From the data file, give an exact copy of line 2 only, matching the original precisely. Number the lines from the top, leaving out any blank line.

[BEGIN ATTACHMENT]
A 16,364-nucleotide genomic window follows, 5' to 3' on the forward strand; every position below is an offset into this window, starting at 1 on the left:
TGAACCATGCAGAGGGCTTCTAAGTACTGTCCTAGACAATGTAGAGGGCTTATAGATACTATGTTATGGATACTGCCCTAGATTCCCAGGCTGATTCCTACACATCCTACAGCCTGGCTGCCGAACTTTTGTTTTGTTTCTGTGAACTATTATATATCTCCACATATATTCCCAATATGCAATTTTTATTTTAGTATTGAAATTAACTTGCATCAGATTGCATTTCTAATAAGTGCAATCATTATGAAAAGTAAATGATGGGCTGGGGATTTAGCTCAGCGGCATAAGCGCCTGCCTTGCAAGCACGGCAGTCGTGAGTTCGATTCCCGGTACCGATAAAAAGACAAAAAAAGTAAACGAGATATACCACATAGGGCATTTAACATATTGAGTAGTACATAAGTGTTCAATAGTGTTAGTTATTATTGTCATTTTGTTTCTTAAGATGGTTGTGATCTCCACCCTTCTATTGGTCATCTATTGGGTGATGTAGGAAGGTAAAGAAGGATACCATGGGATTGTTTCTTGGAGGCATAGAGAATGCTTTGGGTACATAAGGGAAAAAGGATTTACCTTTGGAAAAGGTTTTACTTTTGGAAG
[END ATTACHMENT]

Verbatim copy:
TGAACCATGCAGAGGGCTTCTAAGTACTGTCCTAGACAATGTAGAGGGCTTATAGATACTATGTTATGGATACTGCCCTAGATTCCCAGGCTGATTCCTACACATCCTACAGCCTGGCTGCCGAACTTTTGTTTTGTTTCTGTGAACTATTATATATCTCCACATATATTCCCAATATGCAATTTTTATTTTAGTATTGAAATTAACTTGCATCAGATTGCATTTCTAATAAGTGCAATCATTATGAAAAGTAAATGATGGGCTGGGGATTTAGCTCAGCGGCATAAGCGCCTGCCTTGCAAGCACGGCAGTCGTGAGTTCGATTCCCGGTACCGATAAAAAGACAAAAAAAGTAAACGAGATATACCACATAGGGCATTTAACATATTGAGTAGTACATAAGTGTTCAATAGTGTTAGTTATTATTGTCATTTTGTTTCTTAAGATGGTTGTGATCTCCACCCTTCTATTGGTCATCTATTGGGTGATGTAGGAAGGTAAAGAAGGATACCATGGGATTGTTTCTTGGAGGCATAGAGAATGCTTTGGGTACATAAGGGAAAAAGGATTTACCTTTGGAAAAGGTTTTACTTTTGGAAG